Dr. Corinne Wong’s research focuses on reconstructing past climate variability from environmental proxies archived in the geologic record. In particular, she uses speleothems (cave mineral deposits) to interpret past variability in precipitation to provide a baseline for assessing climate change impacts on hydroclimate. Her work in cave environments is important to understanding the modern links between climate, the cave environment, and speleothem deposition that are key to properly decoding the climate signal from speleothem records. She also integrates climate reconstructions with results from paleoclimate model simulations to help delineate the key climate processes governing precipitation variability in response to global climate variability. Some of this work will be featured in a thematic, special issue of Quaternary Science Reviews titled “Novel approaches to and new insights from speleothem-based climate reconstructions,” that Corinne Wong is guest editing with a colleague, Daniel Breecker.
Inspired by her Peace Corps experience in The Gambia (West Africa), Corinne pursued her graduate degrees at The University of Texas at Austin where she was supported by two EPA Star Fellowships. She was a California Presidential Postdoctoral Fellow at UC Davis, and recently started as an Assistant Professor at Boston College where she is excited to be able to continue on the academic career track. Corrine says, “Each step of the way, I drew on, and continue to draw on, the support of ESWN and the resources that this amazing community has to offer. ESWN has been a supportive mentor, providing encouragement, advice, and ideas, whether it be through formal workshops or informal Forum postings. So many times, I have been relieved to know I am not alone in having a particular thought, perspective, or experience, as well as completely inspired by the selfless actions of ESWN members to help peers and promote a supportive community.” At the prompting of ESWN, for example, Corinne created a webpage and got involved with the AGU Paleoclimate Focus Group. She is eager to “pay it forward,” so to speak, and look for opportunities to mentor younger women in STEM.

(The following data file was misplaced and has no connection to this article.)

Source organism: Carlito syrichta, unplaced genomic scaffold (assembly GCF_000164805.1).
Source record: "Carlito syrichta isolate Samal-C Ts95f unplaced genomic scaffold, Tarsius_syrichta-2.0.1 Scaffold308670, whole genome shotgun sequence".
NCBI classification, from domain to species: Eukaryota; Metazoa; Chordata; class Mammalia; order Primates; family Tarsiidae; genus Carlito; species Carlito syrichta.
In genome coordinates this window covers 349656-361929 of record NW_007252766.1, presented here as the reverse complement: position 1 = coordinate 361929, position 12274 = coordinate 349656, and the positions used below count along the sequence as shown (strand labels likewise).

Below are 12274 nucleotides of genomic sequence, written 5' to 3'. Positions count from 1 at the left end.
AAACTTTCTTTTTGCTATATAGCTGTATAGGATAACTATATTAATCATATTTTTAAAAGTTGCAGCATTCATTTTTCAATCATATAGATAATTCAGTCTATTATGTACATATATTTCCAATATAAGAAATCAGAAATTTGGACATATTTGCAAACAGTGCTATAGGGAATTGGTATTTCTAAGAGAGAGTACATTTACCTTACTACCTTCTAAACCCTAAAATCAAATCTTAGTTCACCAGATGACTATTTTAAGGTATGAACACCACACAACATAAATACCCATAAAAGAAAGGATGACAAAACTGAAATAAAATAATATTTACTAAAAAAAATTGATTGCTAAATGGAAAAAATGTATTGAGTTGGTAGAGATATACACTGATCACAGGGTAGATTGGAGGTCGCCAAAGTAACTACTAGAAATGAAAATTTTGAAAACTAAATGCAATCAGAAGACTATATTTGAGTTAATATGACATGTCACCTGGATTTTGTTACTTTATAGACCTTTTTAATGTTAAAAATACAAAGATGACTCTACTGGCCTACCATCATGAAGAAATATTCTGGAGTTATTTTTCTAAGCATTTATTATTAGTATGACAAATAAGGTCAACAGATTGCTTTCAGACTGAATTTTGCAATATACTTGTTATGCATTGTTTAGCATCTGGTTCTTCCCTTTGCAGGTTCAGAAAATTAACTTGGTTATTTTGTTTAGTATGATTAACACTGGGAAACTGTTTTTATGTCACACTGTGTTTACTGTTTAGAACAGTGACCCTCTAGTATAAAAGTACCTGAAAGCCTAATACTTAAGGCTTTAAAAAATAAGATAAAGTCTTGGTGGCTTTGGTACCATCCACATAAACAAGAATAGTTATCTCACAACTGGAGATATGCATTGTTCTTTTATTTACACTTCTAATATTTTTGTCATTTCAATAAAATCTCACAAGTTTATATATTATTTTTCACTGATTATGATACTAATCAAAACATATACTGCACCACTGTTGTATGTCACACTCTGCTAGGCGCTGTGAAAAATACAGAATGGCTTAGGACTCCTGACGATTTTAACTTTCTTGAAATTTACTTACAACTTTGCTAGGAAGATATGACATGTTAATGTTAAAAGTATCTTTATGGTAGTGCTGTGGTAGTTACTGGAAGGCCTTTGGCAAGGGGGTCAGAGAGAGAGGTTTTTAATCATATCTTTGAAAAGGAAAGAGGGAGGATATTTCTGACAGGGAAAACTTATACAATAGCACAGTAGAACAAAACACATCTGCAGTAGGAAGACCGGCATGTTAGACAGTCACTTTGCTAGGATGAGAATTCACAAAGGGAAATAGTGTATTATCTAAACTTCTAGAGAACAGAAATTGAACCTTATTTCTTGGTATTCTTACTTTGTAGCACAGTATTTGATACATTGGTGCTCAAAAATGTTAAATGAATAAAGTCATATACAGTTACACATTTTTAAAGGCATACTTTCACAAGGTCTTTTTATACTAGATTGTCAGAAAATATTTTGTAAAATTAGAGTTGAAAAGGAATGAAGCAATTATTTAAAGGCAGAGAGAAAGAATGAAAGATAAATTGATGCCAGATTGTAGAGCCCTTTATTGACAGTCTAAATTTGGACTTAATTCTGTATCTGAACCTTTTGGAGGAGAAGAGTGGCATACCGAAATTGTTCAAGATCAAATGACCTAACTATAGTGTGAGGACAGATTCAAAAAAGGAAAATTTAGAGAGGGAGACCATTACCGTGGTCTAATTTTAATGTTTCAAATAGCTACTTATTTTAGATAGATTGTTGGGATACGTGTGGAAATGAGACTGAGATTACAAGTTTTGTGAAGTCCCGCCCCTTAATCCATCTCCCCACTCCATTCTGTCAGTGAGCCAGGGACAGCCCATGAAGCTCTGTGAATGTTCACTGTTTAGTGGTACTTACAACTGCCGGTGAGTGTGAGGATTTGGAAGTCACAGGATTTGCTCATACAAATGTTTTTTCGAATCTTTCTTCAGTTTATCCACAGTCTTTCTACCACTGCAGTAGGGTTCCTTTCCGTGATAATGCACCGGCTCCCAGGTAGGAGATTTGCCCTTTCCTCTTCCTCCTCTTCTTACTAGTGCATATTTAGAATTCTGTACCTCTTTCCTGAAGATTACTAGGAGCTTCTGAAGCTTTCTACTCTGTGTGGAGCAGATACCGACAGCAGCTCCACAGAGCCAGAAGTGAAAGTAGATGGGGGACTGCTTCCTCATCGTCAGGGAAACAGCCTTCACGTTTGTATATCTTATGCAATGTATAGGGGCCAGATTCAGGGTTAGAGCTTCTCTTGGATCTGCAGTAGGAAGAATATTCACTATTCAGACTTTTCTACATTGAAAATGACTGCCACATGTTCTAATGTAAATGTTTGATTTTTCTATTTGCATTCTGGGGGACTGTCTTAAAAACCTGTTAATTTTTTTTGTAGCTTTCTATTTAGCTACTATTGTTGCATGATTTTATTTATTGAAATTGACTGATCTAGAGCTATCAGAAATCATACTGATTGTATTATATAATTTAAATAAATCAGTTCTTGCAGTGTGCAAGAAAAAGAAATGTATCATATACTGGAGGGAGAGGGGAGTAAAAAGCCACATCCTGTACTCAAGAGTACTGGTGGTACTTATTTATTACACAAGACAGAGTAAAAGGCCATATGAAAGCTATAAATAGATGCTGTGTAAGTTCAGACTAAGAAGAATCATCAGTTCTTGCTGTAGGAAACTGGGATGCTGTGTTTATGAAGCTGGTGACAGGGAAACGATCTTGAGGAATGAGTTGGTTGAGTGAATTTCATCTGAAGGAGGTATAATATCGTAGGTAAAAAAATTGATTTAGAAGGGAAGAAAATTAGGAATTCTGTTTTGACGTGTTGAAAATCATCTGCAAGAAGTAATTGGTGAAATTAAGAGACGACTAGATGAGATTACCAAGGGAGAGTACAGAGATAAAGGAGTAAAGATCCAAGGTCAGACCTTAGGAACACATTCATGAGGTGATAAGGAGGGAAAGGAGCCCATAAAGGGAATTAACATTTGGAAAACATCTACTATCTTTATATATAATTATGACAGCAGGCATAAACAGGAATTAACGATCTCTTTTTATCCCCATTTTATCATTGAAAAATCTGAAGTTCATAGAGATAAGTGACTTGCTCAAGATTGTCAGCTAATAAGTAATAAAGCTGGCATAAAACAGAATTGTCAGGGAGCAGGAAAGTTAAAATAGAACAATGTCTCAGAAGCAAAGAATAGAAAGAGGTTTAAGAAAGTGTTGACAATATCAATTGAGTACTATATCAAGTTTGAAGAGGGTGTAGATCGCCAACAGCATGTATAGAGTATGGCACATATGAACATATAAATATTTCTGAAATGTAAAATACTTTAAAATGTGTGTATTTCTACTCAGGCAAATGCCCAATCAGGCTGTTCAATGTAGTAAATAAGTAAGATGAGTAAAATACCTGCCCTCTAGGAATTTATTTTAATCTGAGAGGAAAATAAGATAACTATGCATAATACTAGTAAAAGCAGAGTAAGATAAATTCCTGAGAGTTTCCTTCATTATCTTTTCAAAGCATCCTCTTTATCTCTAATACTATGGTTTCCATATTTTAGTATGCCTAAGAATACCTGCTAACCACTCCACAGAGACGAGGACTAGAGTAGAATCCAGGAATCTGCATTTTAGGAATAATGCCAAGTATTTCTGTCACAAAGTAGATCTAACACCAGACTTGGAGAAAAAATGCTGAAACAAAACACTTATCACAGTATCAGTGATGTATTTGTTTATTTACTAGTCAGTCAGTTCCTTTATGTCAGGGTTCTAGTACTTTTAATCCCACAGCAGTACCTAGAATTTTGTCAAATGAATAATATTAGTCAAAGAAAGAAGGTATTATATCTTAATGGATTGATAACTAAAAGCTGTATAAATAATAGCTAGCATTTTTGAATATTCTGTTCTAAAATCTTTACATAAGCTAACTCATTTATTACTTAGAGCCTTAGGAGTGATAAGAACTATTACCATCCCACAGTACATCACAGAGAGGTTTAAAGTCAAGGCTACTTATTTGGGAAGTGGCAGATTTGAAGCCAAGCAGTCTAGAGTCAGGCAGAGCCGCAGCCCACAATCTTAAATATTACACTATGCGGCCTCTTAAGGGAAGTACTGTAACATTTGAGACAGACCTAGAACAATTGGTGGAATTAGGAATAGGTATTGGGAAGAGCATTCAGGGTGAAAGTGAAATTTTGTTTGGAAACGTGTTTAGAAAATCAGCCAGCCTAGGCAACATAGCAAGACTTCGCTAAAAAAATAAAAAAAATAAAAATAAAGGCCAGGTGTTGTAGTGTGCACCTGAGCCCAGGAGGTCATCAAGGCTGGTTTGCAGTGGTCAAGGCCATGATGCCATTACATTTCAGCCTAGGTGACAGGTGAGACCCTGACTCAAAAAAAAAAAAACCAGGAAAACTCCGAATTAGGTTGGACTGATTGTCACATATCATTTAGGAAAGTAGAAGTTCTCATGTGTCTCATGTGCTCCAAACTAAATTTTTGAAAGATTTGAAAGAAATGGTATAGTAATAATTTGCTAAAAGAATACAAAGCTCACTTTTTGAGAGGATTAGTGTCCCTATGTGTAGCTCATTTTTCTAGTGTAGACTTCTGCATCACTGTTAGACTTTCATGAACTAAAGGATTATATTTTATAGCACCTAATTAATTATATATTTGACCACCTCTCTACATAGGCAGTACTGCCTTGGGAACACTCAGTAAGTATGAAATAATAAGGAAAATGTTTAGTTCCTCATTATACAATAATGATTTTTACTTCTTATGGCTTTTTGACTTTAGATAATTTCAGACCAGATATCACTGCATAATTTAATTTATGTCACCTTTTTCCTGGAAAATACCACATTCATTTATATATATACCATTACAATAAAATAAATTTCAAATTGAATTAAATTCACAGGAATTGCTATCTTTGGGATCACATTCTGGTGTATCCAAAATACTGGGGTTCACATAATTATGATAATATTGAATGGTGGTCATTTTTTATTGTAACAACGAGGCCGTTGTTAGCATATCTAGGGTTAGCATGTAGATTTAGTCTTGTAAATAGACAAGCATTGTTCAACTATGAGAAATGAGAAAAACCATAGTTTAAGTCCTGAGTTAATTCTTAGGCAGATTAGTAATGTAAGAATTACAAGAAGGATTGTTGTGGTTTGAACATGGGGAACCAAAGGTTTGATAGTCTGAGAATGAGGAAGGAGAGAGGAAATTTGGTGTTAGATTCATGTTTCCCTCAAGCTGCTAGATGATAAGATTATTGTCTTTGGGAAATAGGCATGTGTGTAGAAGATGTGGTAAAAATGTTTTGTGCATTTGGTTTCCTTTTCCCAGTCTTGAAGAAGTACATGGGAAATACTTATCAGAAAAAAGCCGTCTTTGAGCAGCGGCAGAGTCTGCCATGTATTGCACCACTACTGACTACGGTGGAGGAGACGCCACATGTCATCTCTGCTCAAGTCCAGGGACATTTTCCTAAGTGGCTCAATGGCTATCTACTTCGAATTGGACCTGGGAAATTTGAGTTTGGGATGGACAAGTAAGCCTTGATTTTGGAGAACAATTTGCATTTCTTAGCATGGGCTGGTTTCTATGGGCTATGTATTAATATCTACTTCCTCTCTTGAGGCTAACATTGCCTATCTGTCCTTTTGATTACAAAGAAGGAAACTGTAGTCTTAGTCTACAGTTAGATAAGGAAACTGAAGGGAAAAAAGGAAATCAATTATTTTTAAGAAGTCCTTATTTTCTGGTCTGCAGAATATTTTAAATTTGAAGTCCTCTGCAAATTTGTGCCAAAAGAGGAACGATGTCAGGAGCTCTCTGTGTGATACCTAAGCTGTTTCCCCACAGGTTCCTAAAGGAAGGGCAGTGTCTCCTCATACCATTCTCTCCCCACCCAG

Corrine adds, “I am fortunate to balance my professional life with an amazing wife and our twin toddlers, as well as a passion for the outdoors, great coffee, and quiet mornings.”